There was a time when any self-respecting subversive or coup-plotter had to have one item very high on the revolution to-do list: seize the television station. Once you had control of the media you had a degree of control over how reality would unfold. But, as How Facebook Changed the World: the Arab Spring revealed, that ancient truism of insurgency may now be obsolete. And that's because in one sense the television station has already been taken before the first brick has even been thrown, distributed into the mobile phones in everyone's pocket. This is a television station you can't cordon off with a circle of tanks, and one that activists in the Arab world exploited to astounding effect this year. And Mishal Husain's fast-reaction account of the origins of the Tunisian and Egyptian uprisings detailed their operation in fascinating and moving detail.
Given that the people of the Arab world haven't yet finished making history you could argue that it's a bit premature to start writing it, but there's a lot to be said for catching a revolution at a moment when its ideals haven't yet had time to sour. Again and again that's what you got here – the faintly incredulous exhilaration at having achieved something that for years was simply a dream. Husain began her account with the first spark – the self-immolation of a Tunisian fruit seller (a moment itself captured on a camera-phone) in a small rural town. In different times, that minor conflagration would have stayed local and been easy to contain. But Facebook and the internet established a connection between the rural poor and the city intellectuals who knew how to spread the information further. Slim Amamou and Aziz Amami, Tunisian bloggers and activists, posted videos of the protest on their Facebook pages and they went viral, eventually ending up on Al Jazeera, a news channel the Tunisian government couldn't control.
Social media had strategic uses too. With the government determined to prevent a critical mass of people forming for a demonstration in Tunis, the protesters had to play cat and mouse: "Every time I saw a policeman I posted it on Twitter," Amami recalled of his journey to the square where the demo was planned to take place. With others doing the same the crowd re-routed itself around the blockades, just as the internet finds its way around obstructions. Footage of people chanting for the overthrow of Ben Ali, Tunisia's kleptocrat leader, added more fuel to a fire that shone beyond the country's borders.
"It was as if a light had been switched on," an Egyptian activist told Husain, though Tunisia's example proved impossible to import without adjustments. Only six per cent of Egyptians had access to the internet, so Facebook campaigns had to be combined with a more ancient form of social networking. Activists deliberately had conversations about upcoming demonstrations in the back of cabs, confident that eavesdropping drivers would spread the word. Here, too, the courage of individuals transformed the moment: an impassioned video by a young woman called Asmaa Mahfouz went viral, encouraging others to come out in the streets. Knowing that their Facebook pages were monitored the activists posted multiple venues for a big demonstration. And then Mubarak made a serious miscalculation, closing down the internet and mobile phone networks. Without any other source of information people headed into the streets to find out what was going on, and individuals found themselves turning into a crowd. Given the courage they then displayed it seemed decidedly unfair that the title of this series should implicitly give the credit to a billion-dollar California corporation. It wasn't Facebook that changed their world. They did.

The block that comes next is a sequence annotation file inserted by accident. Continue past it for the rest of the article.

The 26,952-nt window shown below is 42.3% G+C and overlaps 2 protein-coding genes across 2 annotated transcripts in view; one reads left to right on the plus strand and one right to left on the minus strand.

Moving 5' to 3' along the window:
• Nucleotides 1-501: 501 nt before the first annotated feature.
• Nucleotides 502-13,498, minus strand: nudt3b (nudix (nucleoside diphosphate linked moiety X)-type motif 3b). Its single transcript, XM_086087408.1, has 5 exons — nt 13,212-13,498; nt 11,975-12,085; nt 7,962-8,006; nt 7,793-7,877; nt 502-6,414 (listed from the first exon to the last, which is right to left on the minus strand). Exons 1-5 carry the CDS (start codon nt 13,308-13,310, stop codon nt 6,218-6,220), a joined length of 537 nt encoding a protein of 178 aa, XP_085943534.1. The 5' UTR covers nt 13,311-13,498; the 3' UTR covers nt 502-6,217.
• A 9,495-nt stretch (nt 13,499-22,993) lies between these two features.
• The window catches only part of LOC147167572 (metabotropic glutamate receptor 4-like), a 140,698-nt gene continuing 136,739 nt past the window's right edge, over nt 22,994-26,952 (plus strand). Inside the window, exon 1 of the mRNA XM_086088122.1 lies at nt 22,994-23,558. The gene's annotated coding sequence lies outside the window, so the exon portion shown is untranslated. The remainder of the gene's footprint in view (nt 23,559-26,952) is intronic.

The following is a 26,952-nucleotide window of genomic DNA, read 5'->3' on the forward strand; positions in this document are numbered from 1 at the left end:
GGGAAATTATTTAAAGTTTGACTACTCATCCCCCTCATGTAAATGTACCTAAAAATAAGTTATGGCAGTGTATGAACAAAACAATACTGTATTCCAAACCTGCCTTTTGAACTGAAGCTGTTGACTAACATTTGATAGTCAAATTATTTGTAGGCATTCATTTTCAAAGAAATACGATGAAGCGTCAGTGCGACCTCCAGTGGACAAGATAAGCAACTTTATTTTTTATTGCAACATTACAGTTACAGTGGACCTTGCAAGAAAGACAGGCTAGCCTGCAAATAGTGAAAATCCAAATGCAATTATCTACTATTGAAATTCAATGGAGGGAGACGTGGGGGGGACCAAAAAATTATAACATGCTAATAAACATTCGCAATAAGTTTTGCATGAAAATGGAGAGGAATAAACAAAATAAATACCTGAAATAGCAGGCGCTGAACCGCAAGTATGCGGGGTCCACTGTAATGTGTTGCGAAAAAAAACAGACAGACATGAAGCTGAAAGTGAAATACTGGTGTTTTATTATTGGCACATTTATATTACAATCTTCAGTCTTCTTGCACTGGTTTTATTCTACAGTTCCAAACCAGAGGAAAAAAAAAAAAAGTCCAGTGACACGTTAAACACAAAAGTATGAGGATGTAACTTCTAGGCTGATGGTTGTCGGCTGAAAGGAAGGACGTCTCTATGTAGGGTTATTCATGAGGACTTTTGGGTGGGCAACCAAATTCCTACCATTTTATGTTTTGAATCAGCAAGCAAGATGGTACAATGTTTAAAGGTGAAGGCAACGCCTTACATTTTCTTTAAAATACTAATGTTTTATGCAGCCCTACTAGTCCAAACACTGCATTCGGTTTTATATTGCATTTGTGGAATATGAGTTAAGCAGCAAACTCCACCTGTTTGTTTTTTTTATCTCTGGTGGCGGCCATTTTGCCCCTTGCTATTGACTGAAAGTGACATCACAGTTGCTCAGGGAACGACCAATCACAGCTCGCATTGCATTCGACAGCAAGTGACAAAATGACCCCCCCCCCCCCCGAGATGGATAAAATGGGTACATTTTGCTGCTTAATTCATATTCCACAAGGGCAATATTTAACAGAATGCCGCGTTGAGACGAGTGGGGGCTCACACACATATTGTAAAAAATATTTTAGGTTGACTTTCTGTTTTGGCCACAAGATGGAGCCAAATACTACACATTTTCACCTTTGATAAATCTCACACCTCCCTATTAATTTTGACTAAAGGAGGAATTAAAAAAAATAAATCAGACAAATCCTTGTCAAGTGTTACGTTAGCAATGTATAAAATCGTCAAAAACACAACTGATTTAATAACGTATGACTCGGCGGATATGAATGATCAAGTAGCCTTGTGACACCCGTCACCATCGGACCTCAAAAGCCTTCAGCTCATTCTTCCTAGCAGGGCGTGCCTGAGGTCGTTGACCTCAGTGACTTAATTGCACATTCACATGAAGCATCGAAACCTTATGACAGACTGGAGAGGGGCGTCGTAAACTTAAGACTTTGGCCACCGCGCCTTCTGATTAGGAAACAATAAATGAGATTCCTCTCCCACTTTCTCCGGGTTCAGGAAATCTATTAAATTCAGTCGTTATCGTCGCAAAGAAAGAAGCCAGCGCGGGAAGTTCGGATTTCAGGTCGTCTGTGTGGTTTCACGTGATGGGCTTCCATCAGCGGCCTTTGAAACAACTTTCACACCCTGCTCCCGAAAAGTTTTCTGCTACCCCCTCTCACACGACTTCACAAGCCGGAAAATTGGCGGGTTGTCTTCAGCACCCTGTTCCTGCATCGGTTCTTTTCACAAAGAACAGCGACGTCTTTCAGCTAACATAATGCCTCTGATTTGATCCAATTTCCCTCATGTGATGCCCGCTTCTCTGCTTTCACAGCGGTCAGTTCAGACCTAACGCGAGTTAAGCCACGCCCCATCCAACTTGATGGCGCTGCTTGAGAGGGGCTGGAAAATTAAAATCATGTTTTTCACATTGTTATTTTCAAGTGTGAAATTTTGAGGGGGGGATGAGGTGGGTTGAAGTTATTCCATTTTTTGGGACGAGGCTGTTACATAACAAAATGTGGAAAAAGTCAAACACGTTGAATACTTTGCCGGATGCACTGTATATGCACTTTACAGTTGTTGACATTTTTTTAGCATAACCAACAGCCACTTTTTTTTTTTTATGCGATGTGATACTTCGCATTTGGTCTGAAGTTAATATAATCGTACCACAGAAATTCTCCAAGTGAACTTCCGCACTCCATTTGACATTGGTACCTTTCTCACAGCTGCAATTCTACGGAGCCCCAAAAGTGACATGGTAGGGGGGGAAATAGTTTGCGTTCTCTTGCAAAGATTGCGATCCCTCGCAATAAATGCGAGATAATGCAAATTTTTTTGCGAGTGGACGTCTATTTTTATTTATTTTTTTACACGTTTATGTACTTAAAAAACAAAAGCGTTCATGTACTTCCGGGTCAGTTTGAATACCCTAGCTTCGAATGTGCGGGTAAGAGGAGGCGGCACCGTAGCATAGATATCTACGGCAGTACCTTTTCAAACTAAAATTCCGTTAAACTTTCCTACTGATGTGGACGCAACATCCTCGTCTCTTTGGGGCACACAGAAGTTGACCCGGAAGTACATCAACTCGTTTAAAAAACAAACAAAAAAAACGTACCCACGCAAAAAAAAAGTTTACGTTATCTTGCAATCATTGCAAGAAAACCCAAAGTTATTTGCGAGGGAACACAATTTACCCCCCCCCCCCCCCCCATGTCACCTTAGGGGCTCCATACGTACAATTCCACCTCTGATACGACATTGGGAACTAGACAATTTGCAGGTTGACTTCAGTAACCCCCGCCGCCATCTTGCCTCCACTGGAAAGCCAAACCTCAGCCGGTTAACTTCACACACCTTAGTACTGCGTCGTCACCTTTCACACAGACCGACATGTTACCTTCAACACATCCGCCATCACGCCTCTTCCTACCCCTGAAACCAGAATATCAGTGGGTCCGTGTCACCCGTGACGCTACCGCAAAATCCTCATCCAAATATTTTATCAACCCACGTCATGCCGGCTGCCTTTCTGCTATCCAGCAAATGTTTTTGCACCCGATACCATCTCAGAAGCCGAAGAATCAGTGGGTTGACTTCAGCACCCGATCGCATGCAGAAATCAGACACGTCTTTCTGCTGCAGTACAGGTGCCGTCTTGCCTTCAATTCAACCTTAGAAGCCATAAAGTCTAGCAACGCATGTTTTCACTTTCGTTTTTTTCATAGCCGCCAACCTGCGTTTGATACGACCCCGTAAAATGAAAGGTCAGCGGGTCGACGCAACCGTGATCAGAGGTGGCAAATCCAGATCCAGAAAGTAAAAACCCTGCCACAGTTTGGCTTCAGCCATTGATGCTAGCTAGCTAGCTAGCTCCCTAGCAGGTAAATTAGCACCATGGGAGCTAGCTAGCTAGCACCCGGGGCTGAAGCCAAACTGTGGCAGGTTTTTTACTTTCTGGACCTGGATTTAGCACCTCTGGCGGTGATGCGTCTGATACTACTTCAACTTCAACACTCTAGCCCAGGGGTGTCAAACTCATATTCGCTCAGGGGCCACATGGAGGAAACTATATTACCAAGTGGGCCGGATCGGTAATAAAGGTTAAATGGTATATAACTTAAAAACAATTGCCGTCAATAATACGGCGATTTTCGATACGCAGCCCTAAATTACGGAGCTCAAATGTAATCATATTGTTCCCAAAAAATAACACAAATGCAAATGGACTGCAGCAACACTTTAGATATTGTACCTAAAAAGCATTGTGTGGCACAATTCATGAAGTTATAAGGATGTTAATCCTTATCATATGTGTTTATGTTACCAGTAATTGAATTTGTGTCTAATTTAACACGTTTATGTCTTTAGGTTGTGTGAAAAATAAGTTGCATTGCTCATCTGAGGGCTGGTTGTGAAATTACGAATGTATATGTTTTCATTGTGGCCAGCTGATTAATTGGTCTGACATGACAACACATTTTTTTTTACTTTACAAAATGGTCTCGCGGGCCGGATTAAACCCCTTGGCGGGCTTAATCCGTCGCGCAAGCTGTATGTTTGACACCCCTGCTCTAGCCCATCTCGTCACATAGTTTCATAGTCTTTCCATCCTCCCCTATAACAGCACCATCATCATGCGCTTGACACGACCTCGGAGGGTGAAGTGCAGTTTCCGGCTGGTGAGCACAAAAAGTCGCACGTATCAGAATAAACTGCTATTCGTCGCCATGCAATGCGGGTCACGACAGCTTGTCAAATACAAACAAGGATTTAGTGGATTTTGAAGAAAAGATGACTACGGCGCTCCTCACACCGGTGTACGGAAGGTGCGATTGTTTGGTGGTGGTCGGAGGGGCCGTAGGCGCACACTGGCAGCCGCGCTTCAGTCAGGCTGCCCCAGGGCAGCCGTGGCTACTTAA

Reel History of Britain also put documentary footage and eyewitness reminiscence together to good effect, though the history has been well aged in this case. Melvyn Bragg, touring Britain with a mobile cinema, introduces people to old newsreels and archive footage that capture their experience and – occasionally – their faces too. I don't suppose every episode will be quite as emotional as this one, which concentrated on the experience of war-time evacuees, but to get through it without dropping a tear you would have to have had a heart like the Gobi desert. Even Melvyn nearly lost it when listening to Kitty's story – instructed to read out an official letter by her distracted mother and opening it to find that it was the notification of her father's death at the front. The films, being official, don't tell anything like the truth. But 60 years, on the people put that right.Reuse content